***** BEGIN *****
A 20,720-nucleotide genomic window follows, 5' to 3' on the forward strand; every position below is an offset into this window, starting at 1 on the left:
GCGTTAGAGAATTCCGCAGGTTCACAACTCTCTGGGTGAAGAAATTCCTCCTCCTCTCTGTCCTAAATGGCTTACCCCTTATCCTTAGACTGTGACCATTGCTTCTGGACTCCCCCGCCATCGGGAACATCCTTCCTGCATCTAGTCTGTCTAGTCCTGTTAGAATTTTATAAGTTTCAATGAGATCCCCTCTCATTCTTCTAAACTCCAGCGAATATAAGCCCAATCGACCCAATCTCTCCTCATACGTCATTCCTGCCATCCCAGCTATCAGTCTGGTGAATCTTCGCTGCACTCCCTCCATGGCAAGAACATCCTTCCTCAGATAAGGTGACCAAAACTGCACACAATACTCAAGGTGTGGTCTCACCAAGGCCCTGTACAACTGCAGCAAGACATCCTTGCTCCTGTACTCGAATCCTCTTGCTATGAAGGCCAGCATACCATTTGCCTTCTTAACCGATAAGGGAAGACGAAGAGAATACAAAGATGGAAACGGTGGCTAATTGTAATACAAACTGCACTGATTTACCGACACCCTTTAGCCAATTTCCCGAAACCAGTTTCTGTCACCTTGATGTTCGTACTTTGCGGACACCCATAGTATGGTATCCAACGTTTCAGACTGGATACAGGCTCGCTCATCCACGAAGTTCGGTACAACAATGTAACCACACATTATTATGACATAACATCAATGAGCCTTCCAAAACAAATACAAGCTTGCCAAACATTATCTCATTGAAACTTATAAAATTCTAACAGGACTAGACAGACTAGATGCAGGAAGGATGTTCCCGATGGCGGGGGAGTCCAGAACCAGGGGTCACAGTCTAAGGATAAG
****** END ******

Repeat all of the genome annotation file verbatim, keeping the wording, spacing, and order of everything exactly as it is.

A 20,720-nucleotide genomic window follows, 5' to 3' on the forward strand; every position below is an offset into this window, starting at 1 on the left:
GCGTTAGAGAATTCCGCAGGTTCACAACTCTCTGGGTGAAGAAATTCCTCCTCCTCTCTGTCCTAAATGGCTTACCCCTTATCCTTAGACTGTGACCATTGCTTCTGGACTCCCCCGCCATCGGGAACATCCTTCCTGCATCTAGTCTGTCTAGTCCTGTTAGAATTTTATAAGTTTCAATGAGATCCCCTCTCATTCTTCTAAACTCCAGCGAATATAAGCCCAATCGACCCAATCTCTCCTCATACGTCATTCCTGCCATCCCAGCTATCAGTCTGGTGAATCTTCGCTGCACTCCCTCCATGGCAAGAACATCCTTCCTCAGATAAGGTGACCAAAACTGCACACAATACTCAAGGTGTGGTCTCACCAAGGCCCTGTACAACTGCAGCAAGACATCCTTGCTCCTGTACTCGAATCCTCTTGCTATGAAGGCCAGCATACCATTTGCCTTCTTAACCGATAAGGGAAGACGAAGAGAATACAAAGATGGAAACGGTGGCTAATTGTAATACAAACTGCACTGATTTACCGACACCCTTTAGCCAATTTCCCGAAACCAGTTTCTGTCACCTTGATGTTCGTACTTTGCGGACACCCATAGTATGGTATCCAACGTTTCAGACTGGATACAGGCTCGCTCATCCACGAAGTTCGGTACAACAATGTAACCACACATTATTATGACATAACATCAATGAGCCTTCCAAAACAAATACAAGCTTGCCAAACATTATCTCATTGAAACTTATAAAATTCTAACAGGACTAGACAGACTAGATGCAGGAAGGATGTTCCCGATGGCGGGGGAGTCCAGAACCAGGGGTCACAGTCTAAGGATAAG